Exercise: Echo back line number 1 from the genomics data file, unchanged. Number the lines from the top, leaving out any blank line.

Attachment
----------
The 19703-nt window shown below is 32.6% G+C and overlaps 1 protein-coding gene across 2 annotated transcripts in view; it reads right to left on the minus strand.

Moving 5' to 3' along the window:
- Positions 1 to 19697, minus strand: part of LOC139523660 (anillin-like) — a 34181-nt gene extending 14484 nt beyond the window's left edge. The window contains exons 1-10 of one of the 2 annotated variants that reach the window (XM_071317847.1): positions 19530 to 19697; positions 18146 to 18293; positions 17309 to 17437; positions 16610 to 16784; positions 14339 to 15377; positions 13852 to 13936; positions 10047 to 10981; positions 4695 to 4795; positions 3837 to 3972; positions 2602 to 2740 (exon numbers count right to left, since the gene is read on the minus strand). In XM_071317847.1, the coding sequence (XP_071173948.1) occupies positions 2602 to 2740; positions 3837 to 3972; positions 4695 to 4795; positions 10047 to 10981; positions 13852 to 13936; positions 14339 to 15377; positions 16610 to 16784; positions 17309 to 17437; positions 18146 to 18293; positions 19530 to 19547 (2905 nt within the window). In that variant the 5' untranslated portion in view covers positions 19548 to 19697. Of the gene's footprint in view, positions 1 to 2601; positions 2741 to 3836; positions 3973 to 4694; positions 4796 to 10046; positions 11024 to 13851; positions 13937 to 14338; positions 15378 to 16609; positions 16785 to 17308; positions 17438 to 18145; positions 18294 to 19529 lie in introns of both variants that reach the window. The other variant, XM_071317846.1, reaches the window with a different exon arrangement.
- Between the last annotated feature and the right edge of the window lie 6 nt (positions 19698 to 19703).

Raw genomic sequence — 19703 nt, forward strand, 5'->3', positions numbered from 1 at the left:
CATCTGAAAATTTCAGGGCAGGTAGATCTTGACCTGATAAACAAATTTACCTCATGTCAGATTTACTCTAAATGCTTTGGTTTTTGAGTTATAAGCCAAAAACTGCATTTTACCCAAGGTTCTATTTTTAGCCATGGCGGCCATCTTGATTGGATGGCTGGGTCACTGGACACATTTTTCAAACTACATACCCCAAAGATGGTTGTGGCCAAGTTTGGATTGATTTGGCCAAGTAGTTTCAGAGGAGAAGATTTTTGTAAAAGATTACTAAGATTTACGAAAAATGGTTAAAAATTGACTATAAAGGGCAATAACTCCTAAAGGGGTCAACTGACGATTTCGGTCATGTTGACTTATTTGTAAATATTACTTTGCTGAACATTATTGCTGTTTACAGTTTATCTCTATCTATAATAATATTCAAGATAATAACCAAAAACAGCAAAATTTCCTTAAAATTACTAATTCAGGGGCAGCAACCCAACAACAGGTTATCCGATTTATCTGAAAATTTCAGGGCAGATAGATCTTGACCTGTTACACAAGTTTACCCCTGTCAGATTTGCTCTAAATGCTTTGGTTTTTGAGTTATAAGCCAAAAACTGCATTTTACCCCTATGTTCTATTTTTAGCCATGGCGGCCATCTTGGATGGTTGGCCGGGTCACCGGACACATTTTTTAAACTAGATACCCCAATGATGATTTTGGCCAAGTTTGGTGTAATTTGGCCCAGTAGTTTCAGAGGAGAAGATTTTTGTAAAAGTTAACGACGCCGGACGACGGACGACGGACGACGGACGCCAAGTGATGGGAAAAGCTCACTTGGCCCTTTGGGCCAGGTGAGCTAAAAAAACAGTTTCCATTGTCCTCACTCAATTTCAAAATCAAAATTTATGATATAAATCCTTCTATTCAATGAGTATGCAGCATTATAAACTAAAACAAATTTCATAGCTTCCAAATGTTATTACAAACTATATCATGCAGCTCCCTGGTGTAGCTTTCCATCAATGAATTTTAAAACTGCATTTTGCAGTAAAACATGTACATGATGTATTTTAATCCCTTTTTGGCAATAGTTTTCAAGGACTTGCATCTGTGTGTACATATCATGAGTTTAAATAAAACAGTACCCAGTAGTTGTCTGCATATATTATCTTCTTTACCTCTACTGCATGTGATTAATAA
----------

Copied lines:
The 19703-nt window shown below is 32.6% G+C and overlaps 1 protein-coding gene across 2 annotated transcripts in view; it reads right to left on the minus strand.